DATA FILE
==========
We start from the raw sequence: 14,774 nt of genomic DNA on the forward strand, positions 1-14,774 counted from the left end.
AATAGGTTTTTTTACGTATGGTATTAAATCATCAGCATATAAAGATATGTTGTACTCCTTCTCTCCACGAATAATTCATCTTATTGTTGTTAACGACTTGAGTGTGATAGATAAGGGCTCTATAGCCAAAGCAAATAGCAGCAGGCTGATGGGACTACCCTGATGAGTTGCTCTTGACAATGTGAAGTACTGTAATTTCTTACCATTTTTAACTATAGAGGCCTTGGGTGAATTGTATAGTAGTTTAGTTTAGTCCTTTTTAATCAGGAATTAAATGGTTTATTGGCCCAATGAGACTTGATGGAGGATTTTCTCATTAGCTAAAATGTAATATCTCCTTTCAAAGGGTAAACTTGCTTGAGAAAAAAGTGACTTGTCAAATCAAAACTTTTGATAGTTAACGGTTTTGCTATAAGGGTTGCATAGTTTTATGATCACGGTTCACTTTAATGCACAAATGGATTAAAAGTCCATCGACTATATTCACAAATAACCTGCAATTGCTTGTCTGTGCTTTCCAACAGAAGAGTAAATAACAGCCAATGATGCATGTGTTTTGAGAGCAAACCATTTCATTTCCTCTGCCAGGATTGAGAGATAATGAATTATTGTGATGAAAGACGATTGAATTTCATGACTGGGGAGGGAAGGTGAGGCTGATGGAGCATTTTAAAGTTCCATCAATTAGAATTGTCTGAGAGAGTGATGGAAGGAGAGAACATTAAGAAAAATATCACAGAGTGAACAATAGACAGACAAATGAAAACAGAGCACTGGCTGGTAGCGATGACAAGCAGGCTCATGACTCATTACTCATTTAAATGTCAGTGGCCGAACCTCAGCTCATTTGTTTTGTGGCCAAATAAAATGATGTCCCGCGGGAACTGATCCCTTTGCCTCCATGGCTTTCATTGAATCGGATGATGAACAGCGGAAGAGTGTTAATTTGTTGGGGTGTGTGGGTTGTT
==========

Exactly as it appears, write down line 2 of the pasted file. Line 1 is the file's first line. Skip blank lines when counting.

AATAGGTTTTTTTACGTATGGTATTAAATCATCAGCATATAAAGATATGTTGTACTCCTTCTCTCCACGAATAATTCATCTTATTGTTGTTAACGACTTGAGTGTGATAGATAAGGGCTCTATAGCCAAAGCAAATAGCAGCAGGCTGATGGGACTACCCTGATGAGTTGCTCTTGACAATGTGAAGTACTGTAATTTCTTACCATTTTTAACTATAGAGGCCTTGGGTGAATTGTATAGTAGTTTAGTTTAGTCCTTTTTAATCAGGAATTAAATGGTTTATTGGCCCAATGAGACTTGATGGAGGATTTTCTCATTAGCTAAAATGTAATATCTCCTTTCAAAGGGTAAACTTGCTTGAGAAAAAAGTGACTTGTCAAATCAAAACTTTTGATAGTTAACGGTTTTGCTATAAGGGTTGCATAGTTTTATGATCACGGTTCACTTTAATGCACAAATGGATTAAAAGTCCATCGACTATATTCACAAATAACCTGCAATTGCTTGTCTGTGCTTTCCAACAGAAGAGTAAATAACAGCCAATGATGCATGTGTTTTGAGAGCAAACCATTTCATTTCCTCTGCCAGGATTGAGAGATAATGAATTATTGTGATGAAAGACGATTGAATTTCATGACTGGGGAGGGAAGGTGAGGCTGATGGAGCATTTTAAAGTTCCATCAATTAGAATTGTCTGAGAGAGTGATGGAAGGAGAGAACATTAAGAAAAATATCACAGAGTGAACAATAGACAGACAAATGAAAACAGAGCACTGGCTGGTAGCGATGACAAGCAGGCTCATGACTCATTACTCATTTAAATGTCAGTGGCCGAACCTCAGCTCATTTGTTTTGTGGCCAAATAAAATGATGTCCCGCGGGAACTGATCCCTTTGCCTCCATGGCTTTCATTGAATCGGATGATGAACAGCGGAAGAGTGTTAATTTGTTGGGGTGTGTGGGTTGTT